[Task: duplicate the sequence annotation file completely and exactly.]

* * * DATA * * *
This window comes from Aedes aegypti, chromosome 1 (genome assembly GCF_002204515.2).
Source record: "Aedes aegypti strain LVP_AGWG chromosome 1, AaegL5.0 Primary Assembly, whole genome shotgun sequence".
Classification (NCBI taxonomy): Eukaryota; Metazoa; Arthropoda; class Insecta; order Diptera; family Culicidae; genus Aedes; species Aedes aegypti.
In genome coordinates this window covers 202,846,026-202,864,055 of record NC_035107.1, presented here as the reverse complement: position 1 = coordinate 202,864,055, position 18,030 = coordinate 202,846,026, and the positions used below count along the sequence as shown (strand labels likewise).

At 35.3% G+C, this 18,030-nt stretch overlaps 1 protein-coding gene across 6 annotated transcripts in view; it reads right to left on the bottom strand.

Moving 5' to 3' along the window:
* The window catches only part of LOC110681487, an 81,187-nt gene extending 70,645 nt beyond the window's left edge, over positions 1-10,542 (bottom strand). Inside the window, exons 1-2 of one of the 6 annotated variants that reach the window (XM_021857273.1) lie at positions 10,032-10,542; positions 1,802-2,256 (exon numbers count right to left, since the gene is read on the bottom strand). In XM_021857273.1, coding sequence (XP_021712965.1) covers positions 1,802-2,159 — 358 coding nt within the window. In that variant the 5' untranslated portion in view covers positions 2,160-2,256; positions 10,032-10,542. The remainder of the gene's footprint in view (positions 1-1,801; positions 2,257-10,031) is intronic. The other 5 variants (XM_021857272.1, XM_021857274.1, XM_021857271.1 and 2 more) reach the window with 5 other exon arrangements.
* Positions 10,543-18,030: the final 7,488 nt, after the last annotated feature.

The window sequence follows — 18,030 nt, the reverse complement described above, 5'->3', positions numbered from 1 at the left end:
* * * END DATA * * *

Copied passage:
This window comes from Aedes aegypti, chromosome 1 (genome assembly GCF_002204515.2).
Source record: "Aedes aegypti strain LVP_AGWG chromosome 1, AaegL5.0 Primary Assembly, whole genome shotgun sequence".
Classification (NCBI taxonomy): Eukaryota; Metazoa; Arthropoda; class Insecta; order Diptera; family Culicidae; genus Aedes; species Aedes aegypti.
In genome coordinates this window covers 202,846,026-202,864,055 of record NC_035107.1, presented here as the reverse complement: position 1 = coordinate 202,864,055, position 18,030 = coordinate 202,846,026, and the positions used below count along the sequence as shown (strand labels likewise).

At 35.3% G+C, this 18,030-nt stretch overlaps 1 protein-coding gene across 6 annotated transcripts in view; it reads right to left on the bottom strand.

Moving 5' to 3' along the window:
* The window catches only part of LOC110681487, an 81,187-nt gene extending 70,645 nt beyond the window's left edge, over positions 1-10,542 (bottom strand). Inside the window, exons 1-2 of one of the 6 annotated variants that reach the window (XM_021857273.1) lie at positions 10,032-10,542; positions 1,802-2,256 (exon numbers count right to left, since the gene is read on the bottom strand). In XM_021857273.1, coding sequence (XP_021712965.1) covers positions 1,802-2,159 — 358 coding nt within the window. In that variant the 5' untranslated portion in view covers positions 2,160-2,256; positions 10,032-10,542. The remainder of the gene's footprint in view (positions 1-1,801; positions 2,257-10,031) is intronic. The other 5 variants (XM_021857272.1, XM_021857274.1, XM_021857271.1 and 2 more) reach the window with 5 other exon arrangements.
* Positions 10,543-18,030: the final 7,488 nt, after the last annotated feature.

The window sequence follows — 18,030 nt, the reverse complement described above, 5'->3', positions numbered from 1 at the left end: